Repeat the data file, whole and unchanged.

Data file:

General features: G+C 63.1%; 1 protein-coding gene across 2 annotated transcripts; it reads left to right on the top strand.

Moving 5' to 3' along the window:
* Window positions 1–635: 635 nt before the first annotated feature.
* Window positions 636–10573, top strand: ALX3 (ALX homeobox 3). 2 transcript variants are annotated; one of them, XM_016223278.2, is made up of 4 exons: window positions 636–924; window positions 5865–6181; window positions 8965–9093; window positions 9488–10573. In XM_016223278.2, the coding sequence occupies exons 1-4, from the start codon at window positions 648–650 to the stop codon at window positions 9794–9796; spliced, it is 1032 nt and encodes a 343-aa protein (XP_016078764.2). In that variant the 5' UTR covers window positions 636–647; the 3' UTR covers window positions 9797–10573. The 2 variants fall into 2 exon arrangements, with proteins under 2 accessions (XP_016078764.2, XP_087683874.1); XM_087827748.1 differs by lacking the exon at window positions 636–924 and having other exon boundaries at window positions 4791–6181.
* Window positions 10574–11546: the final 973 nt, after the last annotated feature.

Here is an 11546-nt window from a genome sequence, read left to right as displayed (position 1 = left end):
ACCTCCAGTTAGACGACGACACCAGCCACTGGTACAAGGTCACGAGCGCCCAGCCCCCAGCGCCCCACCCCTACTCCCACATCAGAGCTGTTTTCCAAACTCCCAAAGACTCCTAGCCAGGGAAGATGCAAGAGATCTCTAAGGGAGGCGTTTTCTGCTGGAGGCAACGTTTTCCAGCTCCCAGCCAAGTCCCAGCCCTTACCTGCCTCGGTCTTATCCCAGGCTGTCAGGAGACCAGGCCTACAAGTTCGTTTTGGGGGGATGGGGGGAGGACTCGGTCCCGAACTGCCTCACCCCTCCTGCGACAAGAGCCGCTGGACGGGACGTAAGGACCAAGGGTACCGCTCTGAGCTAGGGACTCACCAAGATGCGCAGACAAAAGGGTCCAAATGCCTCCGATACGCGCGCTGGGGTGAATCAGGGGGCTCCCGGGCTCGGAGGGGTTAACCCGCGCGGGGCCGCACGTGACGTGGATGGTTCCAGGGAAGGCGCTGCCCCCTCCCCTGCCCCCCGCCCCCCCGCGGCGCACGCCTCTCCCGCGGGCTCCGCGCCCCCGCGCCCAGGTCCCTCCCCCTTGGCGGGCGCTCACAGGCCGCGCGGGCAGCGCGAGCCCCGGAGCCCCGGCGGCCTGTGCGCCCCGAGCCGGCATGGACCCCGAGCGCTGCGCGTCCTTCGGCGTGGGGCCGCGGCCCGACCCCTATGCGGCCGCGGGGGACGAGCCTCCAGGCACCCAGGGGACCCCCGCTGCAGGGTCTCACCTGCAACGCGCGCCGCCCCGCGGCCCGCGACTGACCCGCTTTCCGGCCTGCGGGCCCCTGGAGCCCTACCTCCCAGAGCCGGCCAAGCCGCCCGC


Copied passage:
General features: G+C 63.1%; 1 protein-coding gene across 2 annotated transcripts; it reads left to right on the top strand.

Moving 5' to 3' along the window:
* Window positions 1–635: 635 nt before the first annotated feature.
* Window positions 636–10573, top strand: ALX3 (ALX homeobox 3). 2 transcript variants are annotated; one of them, XM_016223278.2, is made up of 4 exons: window positions 636–924; window positions 5865–6181; window positions 8965–9093; window positions 9488–10573. In XM_016223278.2, the coding sequence occupies exons 1-4, from the start codon at window positions 648–650 to the stop codon at window positions 9794–9796; spliced, it is 1032 nt and encodes a 343-aa protein (XP_016078764.2). In that variant the 5' UTR covers window positions 636–647; the 3' UTR covers window positions 9797–10573. The 2 variants fall into 2 exon arrangements, with proteins under 2 accessions (XP_016078764.2, XP_087683874.1); XM_087827748.1 differs by lacking the exon at window positions 636–924 and having other exon boundaries at window positions 4791–6181.
* Window positions 10574–11546: the final 973 nt, after the last annotated feature.

Here is an 11546-nt window from a genome sequence, read left to right as displayed (position 1 = left end):
ACCTCCAGTTAGACGACGACACCAGCCACTGGTACAAGGTCACGAGCGCCCAGCCCCCAGCGCCCCACCCCTACTCCCACATCAGAGCTGTTTTCCAAACTCCCAAAGACTCCTAGCCAGGGAAGATGCAAGAGATCTCTAAGGGAGGCGTTTTCTGCTGGAGGCAACGTTTTCCAGCTCCCAGCCAAGTCCCAGCCCTTACCTGCCTCGGTCTTATCCCAGGCTGTCAGGAGACCAGGCCTACAAGTTCGTTTTGGGGGGATGGGGGGAGGACTCGGTCCCGAACTGCCTCACCCCTCCTGCGACAAGAGCCGCTGGACGGGACGTAAGGACCAAGGGTACCGCTCTGAGCTAGGGACTCACCAAGATGCGCAGACAAAAGGGTCCAAATGCCTCCGATACGCGCGCTGGGGTGAATCAGGGGGCTCCCGGGCTCGGAGGGGTTAACCCGCGCGGGGCCGCACGTGACGTGGATGGTTCCAGGGAAGGCGCTGCCCCCTCCCCTGCCCCCCGCCCCCCCGCGGCGCACGCCTCTCCCGCGGGCTCCGCGCCCCCGCGCCCAGGTCCCTCCCCCTTGGCGGGCGCTCACAGGCCGCGCGGGCAGCGCGAGCCCCGGAGCCCCGGCGGCCTGTGCGCCCCGAGCCGGCATGGACCCCGAGCGCTGCGCGTCCTTCGGCGTGGGGCCGCGGCCCGACCCCTATGCGGCCGCGGGGGACGAGCCTCCAGGCACCCAGGGGACCCCCGCTGCAGGGTCTCACCTGCAACGCGCGCCGCCCCGCGGCCCGCGACTGACCCGCTTTCCGGCCTGCGGGCCCCTGGAGCCCTACCTCCCAGAGCCGGCCAAGCCGCCCGC